6

Yes, it's normal behavior. The reason you're having problems is that the 5DMkIII has an LCD overlay in the viewfinder. This overlay is used to give you grid lines you can turn on and off and different AF point displays. Without power, the LCD becomes opaque. This behavior is identical in Nikon cameras with an LCD overlay in the viewfinder, and has long ...


6

To the best of my knowledge all current Canon "L" lenses have ring type USM focus motors, other than the TS-E lenses that are designated "L". They have no focus motor of any kind as they are manual focus only lenses. If the lens has ring USM then you can move the focus ring at any time without fear of damage. If the lens has Micro-USM and the focus ring ...


6

A focus motor without autofocus can be useful for manual remote control of the focus. For your particular example, the Rokinon 24mm, I think that the information on the Lenshero webpage is simply wrong.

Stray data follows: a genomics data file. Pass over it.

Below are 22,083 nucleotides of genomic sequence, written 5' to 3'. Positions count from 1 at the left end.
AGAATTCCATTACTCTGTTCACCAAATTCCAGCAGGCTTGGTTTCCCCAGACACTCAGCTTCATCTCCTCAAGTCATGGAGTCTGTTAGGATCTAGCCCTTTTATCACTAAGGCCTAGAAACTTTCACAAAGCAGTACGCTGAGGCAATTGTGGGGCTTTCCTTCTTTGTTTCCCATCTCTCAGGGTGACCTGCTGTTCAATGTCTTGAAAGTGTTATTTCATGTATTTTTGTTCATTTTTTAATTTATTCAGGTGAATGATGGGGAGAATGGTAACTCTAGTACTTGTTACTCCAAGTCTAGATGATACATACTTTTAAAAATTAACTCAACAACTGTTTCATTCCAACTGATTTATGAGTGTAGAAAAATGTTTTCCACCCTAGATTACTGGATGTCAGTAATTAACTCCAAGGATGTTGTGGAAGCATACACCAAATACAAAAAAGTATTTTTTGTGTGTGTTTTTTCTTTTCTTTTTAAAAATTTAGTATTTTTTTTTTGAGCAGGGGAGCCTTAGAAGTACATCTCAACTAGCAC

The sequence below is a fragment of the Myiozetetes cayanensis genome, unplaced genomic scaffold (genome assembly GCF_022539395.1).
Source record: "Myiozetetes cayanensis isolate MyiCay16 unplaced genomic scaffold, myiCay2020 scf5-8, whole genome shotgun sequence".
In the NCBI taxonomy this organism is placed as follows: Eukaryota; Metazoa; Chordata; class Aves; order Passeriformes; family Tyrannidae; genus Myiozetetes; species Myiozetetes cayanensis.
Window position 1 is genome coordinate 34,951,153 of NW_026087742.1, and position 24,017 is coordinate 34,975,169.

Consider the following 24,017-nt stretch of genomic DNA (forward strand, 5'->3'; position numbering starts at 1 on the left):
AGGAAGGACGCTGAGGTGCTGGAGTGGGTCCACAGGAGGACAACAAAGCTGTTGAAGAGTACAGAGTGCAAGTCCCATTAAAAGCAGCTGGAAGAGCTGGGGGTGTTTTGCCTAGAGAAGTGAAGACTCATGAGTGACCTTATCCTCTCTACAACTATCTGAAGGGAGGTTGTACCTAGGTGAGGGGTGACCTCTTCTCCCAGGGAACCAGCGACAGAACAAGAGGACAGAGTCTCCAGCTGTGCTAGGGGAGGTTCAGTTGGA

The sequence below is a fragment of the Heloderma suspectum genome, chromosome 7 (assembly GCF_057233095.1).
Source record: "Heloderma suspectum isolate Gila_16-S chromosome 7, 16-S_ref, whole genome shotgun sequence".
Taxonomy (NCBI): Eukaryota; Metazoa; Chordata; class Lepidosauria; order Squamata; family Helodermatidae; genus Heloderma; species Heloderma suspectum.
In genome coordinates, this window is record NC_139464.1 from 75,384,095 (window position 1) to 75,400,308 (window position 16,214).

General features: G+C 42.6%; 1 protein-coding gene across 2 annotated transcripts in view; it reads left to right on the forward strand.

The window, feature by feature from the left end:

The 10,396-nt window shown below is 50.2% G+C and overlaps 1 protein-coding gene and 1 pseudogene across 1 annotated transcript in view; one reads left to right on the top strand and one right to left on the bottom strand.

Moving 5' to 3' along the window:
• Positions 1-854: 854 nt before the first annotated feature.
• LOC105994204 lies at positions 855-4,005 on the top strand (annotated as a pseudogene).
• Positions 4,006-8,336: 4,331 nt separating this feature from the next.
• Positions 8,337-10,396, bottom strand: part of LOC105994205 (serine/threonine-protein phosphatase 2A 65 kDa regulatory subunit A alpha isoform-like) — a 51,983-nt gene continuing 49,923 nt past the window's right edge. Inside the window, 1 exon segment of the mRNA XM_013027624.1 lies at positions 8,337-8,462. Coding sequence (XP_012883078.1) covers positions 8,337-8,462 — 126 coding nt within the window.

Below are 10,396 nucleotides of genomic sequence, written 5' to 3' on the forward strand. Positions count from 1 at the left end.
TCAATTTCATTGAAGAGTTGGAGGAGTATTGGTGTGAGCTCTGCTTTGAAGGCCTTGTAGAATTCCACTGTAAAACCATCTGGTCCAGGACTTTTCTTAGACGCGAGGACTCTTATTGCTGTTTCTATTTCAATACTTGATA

6

These focusing aids are part of the focusing screen, which is part of the viewing system within the camera body. Some cameras have user-interchangeable focusing screens, others have factory-interchangeable focusing screens, and some cameras have focusing screens that cannot be changed. See for example Canon's leaflet on focusing screens here: https://www....


6

This camera appears to essentially be a phone camera placed into a body made to look like a compact 'point and shoot' or small advanced compact camera. Most of the "lens" is just window dressing for the tiny lens located in the middle. In some of the product photos there appears to be a flat, screw on "protective" filter in place to make the "lens" look much ...


6

That lens is listed as compatible with Canon EOS-M cameras, which are interchangable lens cameras. The PowerShot line of cameras does not have an interchangable lens. So, no, it's not compatible with your SX530. I can't speak to the quality of the lens, but the lack of any reviews on Amazon says something... As does the fact that a simple Google search for "...